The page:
All patients signed an informed consent form explaining the nature of the study, which had been previously approved by the Ethics Committee of our Institution. They were sequentially randomized to one of the following groups. Group 1 (30 subjects, mean age 33 y; range 21–37) was prescribed one tablet of sildenafil of 25 mg and group 2 (30 subjects, mean age 31 y; range 22–39) a placebo tablet. The two groups were similar for age, physical characteristics and IIEF-5. In both cases, the sildenafil and the placebo tablet were placed in an opaque gelatin capsule to be taken 1 h before sexual intercourse. All the subjects filled a questionnaire with questions about sexual performance, side effects, and their intention to make use of the medication again (see Appendix A).

Refractory time was recorded by subjects measuring their time to have a second erection (with sexual stimulation) one 1 day without taking the sildenafil or placebo capsule, and then on another day after taking the capsule.

Statistical analysis was performed by Fisher's exact test and χ2 test. The test were considered significant at a level of P<0.05.

Results

There were no differences between the two groups in the improvement of erectile quality 12/30 (40%) sildenafil vs 10/30 (33.3%) placebo (Fisher's test, P=0.79) (Figure 1). There were no significant differences in the following reported aspects of sexual performance compared to using viagra or placebo (Table 1).

Figure 1
figure1

Do you think that your sexual performance after the drug has been improved by the drug?

Table 1 What aspects of your sexual performance you believe has improved?

In all, 12 (40%) men in the sildenafil group reported a noticeable reduction of the postejaculatory refractory time compared to only four (13.3%) in the placebo group (χ2 test, P=0.04; Table 1).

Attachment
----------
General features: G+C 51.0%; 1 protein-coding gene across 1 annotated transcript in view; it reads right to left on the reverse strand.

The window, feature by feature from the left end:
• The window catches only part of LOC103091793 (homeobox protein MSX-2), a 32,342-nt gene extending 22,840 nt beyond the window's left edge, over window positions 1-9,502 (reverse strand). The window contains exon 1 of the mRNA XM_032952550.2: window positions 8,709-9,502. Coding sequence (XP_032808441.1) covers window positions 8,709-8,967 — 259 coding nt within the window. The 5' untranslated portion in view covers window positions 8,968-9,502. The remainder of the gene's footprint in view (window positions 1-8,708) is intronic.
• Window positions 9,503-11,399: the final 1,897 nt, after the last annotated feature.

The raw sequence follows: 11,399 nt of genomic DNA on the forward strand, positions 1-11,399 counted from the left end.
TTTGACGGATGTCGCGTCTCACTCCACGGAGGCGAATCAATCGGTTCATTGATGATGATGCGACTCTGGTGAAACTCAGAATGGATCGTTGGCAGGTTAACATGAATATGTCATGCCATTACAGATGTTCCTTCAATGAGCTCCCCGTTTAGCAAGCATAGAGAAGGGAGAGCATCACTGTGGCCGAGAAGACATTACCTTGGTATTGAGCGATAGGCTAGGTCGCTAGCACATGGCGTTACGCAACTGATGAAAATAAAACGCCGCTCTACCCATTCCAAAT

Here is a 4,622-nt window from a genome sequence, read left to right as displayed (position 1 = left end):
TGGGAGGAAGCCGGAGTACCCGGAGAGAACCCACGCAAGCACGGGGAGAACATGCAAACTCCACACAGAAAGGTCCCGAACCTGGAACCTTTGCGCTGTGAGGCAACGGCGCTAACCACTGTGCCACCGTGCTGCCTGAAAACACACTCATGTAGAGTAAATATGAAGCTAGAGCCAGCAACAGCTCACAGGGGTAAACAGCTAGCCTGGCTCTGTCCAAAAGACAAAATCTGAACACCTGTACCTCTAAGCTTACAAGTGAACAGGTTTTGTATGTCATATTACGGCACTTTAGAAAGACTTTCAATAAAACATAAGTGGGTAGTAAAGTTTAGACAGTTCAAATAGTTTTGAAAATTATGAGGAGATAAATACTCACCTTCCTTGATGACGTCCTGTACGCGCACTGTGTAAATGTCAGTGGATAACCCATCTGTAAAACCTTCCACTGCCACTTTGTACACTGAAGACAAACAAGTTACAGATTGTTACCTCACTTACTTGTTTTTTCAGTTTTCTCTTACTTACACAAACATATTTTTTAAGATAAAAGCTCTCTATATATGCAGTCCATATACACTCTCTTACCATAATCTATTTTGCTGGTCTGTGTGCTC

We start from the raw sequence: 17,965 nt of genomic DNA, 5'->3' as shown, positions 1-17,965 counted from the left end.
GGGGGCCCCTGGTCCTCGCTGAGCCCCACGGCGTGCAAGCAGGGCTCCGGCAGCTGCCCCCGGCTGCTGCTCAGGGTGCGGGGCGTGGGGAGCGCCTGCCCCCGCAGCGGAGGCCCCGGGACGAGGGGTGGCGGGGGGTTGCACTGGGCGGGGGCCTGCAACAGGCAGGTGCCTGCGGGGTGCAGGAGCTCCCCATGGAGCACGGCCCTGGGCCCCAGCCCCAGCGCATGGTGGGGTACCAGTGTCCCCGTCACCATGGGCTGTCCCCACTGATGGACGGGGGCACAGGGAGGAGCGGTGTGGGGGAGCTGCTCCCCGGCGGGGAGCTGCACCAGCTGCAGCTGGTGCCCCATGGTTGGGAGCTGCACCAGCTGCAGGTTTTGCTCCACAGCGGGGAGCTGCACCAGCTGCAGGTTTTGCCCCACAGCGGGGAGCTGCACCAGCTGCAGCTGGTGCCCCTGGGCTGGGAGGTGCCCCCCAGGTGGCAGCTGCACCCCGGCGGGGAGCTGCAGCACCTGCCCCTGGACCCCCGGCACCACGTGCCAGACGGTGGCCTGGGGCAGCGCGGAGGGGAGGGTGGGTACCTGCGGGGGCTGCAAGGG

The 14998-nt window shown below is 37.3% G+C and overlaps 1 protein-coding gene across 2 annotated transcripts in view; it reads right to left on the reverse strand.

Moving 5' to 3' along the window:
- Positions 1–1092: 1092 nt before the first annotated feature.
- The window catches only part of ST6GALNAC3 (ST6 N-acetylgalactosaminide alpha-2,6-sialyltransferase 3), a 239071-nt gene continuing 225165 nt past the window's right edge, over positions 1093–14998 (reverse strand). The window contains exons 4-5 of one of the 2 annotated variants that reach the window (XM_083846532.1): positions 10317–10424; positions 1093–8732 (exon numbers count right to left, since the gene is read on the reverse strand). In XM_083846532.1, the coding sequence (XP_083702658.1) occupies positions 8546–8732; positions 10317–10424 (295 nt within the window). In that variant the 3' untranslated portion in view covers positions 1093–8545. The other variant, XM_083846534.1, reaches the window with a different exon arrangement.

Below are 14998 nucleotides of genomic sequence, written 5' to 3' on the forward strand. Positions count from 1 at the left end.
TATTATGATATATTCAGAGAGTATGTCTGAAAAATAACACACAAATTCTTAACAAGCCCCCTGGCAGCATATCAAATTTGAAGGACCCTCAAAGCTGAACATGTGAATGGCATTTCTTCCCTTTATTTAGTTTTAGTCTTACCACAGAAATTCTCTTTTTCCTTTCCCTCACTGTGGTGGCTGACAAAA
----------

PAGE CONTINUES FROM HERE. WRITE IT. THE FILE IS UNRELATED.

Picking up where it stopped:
In the sildenafil group, the median refractory time was 14.9 min before taking the treatment and 5.5 after with a reduction of 9.4 min. For placebo group, the median time was 13.8 before and 12.4 after, with a difference of 1.4, a clinically significant difference.

Side effects were more frequent in the sildenafil group 5/30 (16.6%) (two headache; three flushing) vs 1/30 (3.3%) using placebo (headache), but this did not achieve significance in the numbers studied here (Fisher's test, P=0.195).

With regard to future intentions only a few subjects would take the study drug again and there was no significant difference between the two groups 2/30 (6.6%) sildenafil vs 4/30 (13.3%) placebo (Fisher's test P=0.671).

Discussion and conclusions

In this parallel, double-blind study erections were improved in 40% of patients by sildenafil and in 33% by placebo, respectively. There were no statistical differences between the two groups.

These data suggest a strong placebo effect in these young men. This is an important data and parallels the high percentage of success of placebo in andrological patients with psychogenic ED.

Although we had hoped to have carried out a crossover study, and to assess others doses, the local Ethics Committee specified a single dose of 25 mg with no crossover. Dundar recently reported a study on side effects of sildenafil vs placebo in a group of young healthy volunteers using a tablet of 50 mg. The most common side effects, mirroring clinical practice, were flushing, headache, dyspepsia and palpitation (all side effects were reported as mild).9 These data were confirmed also by Aversa et al10 in a study using 100 mg.